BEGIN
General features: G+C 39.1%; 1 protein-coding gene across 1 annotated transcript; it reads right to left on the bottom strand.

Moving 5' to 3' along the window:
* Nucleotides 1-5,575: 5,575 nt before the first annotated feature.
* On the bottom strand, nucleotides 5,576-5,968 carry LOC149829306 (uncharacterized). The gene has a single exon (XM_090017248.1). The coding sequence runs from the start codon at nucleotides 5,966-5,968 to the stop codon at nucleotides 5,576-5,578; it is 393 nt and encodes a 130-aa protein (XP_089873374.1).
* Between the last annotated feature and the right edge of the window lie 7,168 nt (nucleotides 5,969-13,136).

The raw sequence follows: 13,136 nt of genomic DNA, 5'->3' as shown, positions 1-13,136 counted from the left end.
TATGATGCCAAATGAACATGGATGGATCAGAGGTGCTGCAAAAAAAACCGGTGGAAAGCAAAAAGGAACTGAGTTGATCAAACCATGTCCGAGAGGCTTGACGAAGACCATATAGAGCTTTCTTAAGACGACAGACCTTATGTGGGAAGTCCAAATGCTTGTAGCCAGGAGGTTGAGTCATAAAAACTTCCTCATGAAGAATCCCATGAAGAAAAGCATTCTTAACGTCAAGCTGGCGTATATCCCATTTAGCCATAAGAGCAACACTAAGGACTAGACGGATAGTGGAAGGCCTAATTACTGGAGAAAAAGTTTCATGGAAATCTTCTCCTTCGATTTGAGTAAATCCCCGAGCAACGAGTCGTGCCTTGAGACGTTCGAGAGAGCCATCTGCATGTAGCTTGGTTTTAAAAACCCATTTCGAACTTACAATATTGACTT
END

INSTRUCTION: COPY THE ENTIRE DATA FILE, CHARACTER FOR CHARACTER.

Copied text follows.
General features: G+C 39.1%; 1 protein-coding gene across 1 annotated transcript; it reads right to left on the bottom strand.

Moving 5' to 3' along the window:
* Nucleotides 1-5,575: 5,575 nt before the first annotated feature.
* On the bottom strand, nucleotides 5,576-5,968 carry LOC149829306 (uncharacterized). The gene has a single exon (XM_090017248.1). The coding sequence runs from the start codon at nucleotides 5,966-5,968 to the stop codon at nucleotides 5,576-5,578; it is 393 nt and encodes a 130-aa protein (XP_089873374.1).
* Between the last annotated feature and the right edge of the window lie 7,168 nt (nucleotides 5,969-13,136).

The raw sequence follows: 13,136 nt of genomic DNA, 5'->3' as shown, positions 1-13,136 counted from the left end.
TATGATGCCAAATGAACATGGATGGATCAGAGGTGCTGCAAAAAAAACCGGTGGAAAGCAAAAAGGAACTGAGTTGATCAAACCATGTCCGAGAGGCTTGACGAAGACCATATAGAGCTTTCTTAAGACGACAGACCTTATGTGGGAAGTCCAAATGCTTGTAGCCAGGAGGTTGAGTCATAAAAACTTCCTCATGAAGAATCCCATGAAGAAAAGCATTCTTAACGTCAAGCTGGCGTATATCCCATTTAGCCATAAGAGCAACACTAAGGACTAGACGGATAGTGGAAGGCCTAATTACTGGAGAAAAAGTTTCATGGAAATCTTCTCCTTCGATTTGAGTAAATCCCCGAGCAACGAGTCGTGCCTTGAGACGTTCGAGAGAGCCATCTGCATGTAGCTTGGTTTTAAAAACCCATTTCGAACTTACAATATTGACTT